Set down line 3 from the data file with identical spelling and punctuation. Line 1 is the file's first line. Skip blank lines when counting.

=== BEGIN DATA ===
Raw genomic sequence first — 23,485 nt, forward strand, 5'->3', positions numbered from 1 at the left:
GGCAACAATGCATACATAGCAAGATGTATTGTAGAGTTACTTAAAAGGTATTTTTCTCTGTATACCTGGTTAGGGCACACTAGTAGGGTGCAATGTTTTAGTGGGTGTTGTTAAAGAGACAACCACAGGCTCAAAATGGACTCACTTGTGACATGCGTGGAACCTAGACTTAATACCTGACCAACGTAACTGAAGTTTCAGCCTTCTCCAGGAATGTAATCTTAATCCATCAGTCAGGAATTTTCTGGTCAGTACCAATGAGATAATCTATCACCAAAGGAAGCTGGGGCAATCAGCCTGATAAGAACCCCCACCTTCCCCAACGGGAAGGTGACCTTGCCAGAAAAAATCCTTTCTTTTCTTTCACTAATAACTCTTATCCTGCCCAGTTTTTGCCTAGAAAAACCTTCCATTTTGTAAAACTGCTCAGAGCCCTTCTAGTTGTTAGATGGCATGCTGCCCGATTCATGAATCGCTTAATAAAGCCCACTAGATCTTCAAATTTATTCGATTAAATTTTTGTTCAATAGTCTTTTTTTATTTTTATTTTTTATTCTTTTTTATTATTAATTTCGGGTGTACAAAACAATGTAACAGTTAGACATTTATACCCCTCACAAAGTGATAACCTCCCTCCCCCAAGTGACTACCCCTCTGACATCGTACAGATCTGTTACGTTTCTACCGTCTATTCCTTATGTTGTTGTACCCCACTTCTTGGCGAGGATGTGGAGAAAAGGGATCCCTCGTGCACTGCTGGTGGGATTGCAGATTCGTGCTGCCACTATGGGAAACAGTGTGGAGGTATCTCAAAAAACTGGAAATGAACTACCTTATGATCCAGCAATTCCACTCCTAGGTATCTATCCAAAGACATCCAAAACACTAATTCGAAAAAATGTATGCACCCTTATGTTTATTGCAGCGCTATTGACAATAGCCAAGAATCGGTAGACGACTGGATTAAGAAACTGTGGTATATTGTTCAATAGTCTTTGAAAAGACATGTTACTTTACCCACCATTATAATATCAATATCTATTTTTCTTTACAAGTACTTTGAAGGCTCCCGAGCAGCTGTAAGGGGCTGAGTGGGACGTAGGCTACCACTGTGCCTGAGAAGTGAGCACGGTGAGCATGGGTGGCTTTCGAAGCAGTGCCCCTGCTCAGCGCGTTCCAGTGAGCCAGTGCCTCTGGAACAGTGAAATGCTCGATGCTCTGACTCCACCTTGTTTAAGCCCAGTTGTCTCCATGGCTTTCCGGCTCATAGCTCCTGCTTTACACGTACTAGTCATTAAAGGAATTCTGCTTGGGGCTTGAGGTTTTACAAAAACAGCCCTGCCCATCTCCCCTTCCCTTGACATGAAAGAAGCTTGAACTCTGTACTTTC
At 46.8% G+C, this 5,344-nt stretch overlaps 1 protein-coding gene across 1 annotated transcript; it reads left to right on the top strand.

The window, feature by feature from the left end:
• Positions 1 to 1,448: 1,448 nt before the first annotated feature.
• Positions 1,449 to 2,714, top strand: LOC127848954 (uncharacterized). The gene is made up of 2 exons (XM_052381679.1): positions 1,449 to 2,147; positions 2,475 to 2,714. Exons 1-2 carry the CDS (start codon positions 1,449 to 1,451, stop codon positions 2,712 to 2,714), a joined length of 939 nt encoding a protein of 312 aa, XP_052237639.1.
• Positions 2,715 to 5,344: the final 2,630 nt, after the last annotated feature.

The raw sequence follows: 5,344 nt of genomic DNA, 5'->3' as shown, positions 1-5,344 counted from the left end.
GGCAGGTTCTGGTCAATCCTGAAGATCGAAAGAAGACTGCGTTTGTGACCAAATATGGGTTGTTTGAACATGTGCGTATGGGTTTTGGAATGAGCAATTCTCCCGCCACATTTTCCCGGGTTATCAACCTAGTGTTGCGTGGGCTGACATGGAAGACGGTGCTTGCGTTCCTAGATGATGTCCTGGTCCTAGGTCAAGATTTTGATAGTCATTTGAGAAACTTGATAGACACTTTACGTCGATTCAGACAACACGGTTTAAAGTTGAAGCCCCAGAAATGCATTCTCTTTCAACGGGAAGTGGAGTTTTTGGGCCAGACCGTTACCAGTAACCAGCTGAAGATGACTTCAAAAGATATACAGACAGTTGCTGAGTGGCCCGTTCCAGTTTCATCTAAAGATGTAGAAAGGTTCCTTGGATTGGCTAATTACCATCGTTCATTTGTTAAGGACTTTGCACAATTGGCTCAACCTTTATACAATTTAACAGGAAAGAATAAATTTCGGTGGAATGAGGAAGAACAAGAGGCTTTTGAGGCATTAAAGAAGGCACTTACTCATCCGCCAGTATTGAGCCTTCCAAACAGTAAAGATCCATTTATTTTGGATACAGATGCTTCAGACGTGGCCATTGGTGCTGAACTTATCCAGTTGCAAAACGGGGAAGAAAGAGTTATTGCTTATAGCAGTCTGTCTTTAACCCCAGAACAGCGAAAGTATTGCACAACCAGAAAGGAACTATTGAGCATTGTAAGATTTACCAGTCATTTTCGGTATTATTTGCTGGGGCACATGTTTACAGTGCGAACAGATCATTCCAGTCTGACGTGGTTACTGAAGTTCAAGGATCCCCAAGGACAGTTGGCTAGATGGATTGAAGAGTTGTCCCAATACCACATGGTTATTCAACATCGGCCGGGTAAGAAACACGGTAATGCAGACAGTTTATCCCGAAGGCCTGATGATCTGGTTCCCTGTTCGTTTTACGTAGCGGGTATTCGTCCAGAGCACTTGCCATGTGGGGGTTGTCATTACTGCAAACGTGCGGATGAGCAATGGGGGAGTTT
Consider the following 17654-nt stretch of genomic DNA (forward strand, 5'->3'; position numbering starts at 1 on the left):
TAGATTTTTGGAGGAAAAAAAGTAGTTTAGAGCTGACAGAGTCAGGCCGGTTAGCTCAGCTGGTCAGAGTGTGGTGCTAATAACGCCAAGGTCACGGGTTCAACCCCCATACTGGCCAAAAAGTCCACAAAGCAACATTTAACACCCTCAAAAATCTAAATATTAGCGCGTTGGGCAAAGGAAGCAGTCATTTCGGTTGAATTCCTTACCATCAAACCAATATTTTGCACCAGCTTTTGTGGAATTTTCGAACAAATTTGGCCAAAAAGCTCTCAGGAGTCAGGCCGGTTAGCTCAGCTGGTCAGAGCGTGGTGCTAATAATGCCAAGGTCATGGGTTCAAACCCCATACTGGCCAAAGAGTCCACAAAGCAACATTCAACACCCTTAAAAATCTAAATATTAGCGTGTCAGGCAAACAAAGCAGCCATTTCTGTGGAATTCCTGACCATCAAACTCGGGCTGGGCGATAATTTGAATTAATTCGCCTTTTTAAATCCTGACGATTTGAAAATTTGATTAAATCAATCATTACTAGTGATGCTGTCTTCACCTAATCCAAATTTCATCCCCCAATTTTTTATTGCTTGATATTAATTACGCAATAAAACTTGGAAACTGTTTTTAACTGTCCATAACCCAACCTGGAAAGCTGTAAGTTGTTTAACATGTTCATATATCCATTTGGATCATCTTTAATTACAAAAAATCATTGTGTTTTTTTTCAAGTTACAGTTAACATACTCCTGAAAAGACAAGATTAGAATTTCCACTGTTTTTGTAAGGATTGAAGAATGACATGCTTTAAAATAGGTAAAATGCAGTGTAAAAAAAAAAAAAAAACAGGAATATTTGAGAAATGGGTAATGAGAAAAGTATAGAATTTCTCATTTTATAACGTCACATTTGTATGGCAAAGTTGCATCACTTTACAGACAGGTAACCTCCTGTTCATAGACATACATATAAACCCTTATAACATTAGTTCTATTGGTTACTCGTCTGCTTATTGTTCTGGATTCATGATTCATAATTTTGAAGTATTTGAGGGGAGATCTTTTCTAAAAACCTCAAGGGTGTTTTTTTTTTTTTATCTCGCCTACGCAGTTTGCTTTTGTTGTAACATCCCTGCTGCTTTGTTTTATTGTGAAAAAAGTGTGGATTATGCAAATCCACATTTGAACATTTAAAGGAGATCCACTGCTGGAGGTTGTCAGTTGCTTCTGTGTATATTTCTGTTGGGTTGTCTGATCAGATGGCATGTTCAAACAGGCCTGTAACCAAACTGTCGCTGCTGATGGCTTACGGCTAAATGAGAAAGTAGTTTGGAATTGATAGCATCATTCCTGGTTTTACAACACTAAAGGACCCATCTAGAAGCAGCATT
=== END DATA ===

At 46.8% G+C, this 5,344-nt stretch overlaps 1 protein-coding gene across 1 annotated transcript; it reads left to right on the top strand.